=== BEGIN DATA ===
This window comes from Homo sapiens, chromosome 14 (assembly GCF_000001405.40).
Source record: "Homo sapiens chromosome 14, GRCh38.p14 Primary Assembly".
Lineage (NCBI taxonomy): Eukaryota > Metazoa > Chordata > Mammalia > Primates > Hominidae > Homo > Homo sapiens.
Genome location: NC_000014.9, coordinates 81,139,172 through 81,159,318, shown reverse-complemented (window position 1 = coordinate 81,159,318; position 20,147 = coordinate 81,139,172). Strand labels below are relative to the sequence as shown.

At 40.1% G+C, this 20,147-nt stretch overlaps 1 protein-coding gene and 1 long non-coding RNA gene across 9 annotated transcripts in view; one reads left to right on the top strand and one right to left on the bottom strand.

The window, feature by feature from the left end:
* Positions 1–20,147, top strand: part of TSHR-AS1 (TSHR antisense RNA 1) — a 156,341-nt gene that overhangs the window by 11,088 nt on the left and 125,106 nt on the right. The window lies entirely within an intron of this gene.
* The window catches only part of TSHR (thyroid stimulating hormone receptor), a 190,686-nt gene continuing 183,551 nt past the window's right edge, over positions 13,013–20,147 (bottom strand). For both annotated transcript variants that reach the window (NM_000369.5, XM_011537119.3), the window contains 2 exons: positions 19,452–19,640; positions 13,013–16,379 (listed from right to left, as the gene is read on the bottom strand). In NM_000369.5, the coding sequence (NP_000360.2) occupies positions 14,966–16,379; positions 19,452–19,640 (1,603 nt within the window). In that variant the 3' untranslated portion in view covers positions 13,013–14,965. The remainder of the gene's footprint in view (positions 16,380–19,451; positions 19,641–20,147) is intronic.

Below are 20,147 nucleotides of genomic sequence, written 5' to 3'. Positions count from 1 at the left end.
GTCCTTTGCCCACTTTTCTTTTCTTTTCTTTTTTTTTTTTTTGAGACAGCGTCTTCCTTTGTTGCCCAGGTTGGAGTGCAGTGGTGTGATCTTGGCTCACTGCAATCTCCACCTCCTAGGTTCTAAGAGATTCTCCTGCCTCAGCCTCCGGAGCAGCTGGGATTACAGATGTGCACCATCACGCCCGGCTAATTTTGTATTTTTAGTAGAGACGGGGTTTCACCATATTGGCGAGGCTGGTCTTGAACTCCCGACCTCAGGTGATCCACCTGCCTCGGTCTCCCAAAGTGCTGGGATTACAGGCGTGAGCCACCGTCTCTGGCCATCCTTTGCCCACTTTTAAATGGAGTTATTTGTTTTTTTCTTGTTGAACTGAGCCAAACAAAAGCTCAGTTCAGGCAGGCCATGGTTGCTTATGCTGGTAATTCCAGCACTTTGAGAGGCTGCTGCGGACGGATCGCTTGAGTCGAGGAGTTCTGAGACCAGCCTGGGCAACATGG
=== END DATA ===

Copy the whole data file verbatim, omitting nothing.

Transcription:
This window comes from Homo sapiens, chromosome 14 (assembly GCF_000001405.40).
Source record: "Homo sapiens chromosome 14, GRCh38.p14 Primary Assembly".
Lineage (NCBI taxonomy): Eukaryota > Metazoa > Chordata > Mammalia > Primates > Hominidae > Homo > Homo sapiens.
Genome location: NC_000014.9, coordinates 81,139,172 through 81,159,318, shown reverse-complemented (window position 1 = coordinate 81,159,318; position 20,147 = coordinate 81,139,172). Strand labels below are relative to the sequence as shown.

At 40.1% G+C, this 20,147-nt stretch overlaps 1 protein-coding gene and 1 long non-coding RNA gene across 9 annotated transcripts in view; one reads left to right on the top strand and one right to left on the bottom strand.

The window, feature by feature from the left end:
* Positions 1–20,147, top strand: part of TSHR-AS1 (TSHR antisense RNA 1) — a 156,341-nt gene that overhangs the window by 11,088 nt on the left and 125,106 nt on the right. The window lies entirely within an intron of this gene.
* The window catches only part of TSHR (thyroid stimulating hormone receptor), a 190,686-nt gene continuing 183,551 nt past the window's right edge, over positions 13,013–20,147 (bottom strand). For both annotated transcript variants that reach the window (NM_000369.5, XM_011537119.3), the window contains 2 exons: positions 19,452–19,640; positions 13,013–16,379 (listed from right to left, as the gene is read on the bottom strand). In NM_000369.5, the coding sequence (NP_000360.2) occupies positions 14,966–16,379; positions 19,452–19,640 (1,603 nt within the window). In that variant the 3' untranslated portion in view covers positions 13,013–14,965. The remainder of the gene's footprint in view (positions 16,380–19,451; positions 19,641–20,147) is intronic.

Below are 20,147 nucleotides of genomic sequence, written 5' to 3'. Positions count from 1 at the left end.
GTCCTTTGCCCACTTTTCTTTTCTTTTCTTTTTTTTTTTTTTGAGACAGCGTCTTCCTTTGTTGCCCAGGTTGGAGTGCAGTGGTGTGATCTTGGCTCACTGCAATCTCCACCTCCTAGGTTCTAAGAGATTCTCCTGCCTCAGCCTCCGGAGCAGCTGGGATTACAGATGTGCACCATCACGCCCGGCTAATTTTGTATTTTTAGTAGAGACGGGGTTTCACCATATTGGCGAGGCTGGTCTTGAACTCCCGACCTCAGGTGATCCACCTGCCTCGGTCTCCCAAAGTGCTGGGATTACAGGCGTGAGCCACCGTCTCTGGCCATCCTTTGCCCACTTTTAAATGGAGTTATTTGTTTTTTTCTTGTTGAACTGAGCCAAACAAAAGCTCAGTTCAGGCAGGCCATGGTTGCTTATGCTGGTAATTCCAGCACTTTGAGAGGCTGCTGCGGACGGATCGCTTGAGTCGAGGAGTTCTGAGACCAGCCTGGGCAACATGG